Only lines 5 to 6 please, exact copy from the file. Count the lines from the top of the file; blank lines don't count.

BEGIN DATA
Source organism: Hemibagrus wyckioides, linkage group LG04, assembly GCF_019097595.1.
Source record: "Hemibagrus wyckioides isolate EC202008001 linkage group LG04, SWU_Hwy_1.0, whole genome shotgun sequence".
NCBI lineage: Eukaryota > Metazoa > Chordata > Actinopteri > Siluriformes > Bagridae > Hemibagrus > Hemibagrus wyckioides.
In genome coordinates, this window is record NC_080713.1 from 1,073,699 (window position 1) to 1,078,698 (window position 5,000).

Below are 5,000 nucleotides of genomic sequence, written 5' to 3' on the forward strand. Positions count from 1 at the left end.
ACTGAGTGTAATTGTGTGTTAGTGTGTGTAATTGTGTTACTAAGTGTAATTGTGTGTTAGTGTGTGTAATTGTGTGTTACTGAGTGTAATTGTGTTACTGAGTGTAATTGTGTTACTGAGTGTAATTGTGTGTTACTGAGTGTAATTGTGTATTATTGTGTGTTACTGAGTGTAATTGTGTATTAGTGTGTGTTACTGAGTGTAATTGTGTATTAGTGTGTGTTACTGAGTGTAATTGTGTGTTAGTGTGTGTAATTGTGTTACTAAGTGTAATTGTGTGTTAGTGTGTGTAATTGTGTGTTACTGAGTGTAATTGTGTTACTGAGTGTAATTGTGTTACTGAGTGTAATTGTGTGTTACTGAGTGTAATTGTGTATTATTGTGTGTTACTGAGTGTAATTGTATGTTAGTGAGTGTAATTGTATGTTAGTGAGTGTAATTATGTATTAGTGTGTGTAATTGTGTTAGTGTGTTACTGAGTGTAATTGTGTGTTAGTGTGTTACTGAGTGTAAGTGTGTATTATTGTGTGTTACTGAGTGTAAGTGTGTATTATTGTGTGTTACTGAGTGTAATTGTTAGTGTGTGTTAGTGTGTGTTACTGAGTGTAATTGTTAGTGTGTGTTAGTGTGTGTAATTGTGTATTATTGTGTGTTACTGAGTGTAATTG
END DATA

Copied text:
Below are 5,000 nucleotides of genomic sequence, written 5' to 3' on the forward strand. Positions count from 1 at the left end.
ACTGAGTGTAATTGTGTGTTAGTGTGTGTAATTGTGTTACTAAGTGTAATTGTGTGTTAGTGTGTGTAATTGTGTGTTACTGAGTGTAATTGTGTTACTGAGTGTAATTGTGTTACTGAGTGTAATTGTGTGTTACTGAGTGTAATTGTGTATTATTGTGTGTTACTGAGTGTAATTGTGTATTAGTGTGTGTTACTGAGTGTAATTGTGTATTAGTGTGTGTTACTGAGTGTAATTGTGTGTTAGTGTGTGTAATTGTGTTACTAAGTGTAATTGTGTGTTAGTGTGTGTAATTGTGTGTTACTGAGTGTAATTGTGTTACTGAGTGTAATTGTGTTACTGAGTGTAATTGTGTGTTACTGAGTGTAATTGTGTATTATTGTGTGTTACTGAGTGTAATTGTATGTTAGTGAGTGTAATTGTATGTTAGTGAGTGTAATTATGTATTAGTGTGTGTAATTGTGTTAGTGTGTTACTGAGTGTAATTGTGTGTTAGTGTGTTACTGAGTGTAAGTGTGTATTATTGTGTGTTACTGAGTGTAAGTGTGTATTATTGTGTGTTACTGAGTGTAATTGTTAGTGTGTGTTAGTGTGTGTTACTGAGTGTAATTGTTAGTGTGTGTTAGTGTGTGTAATTGTGTATTATTGTGTGTTACTGAGTGTAATTG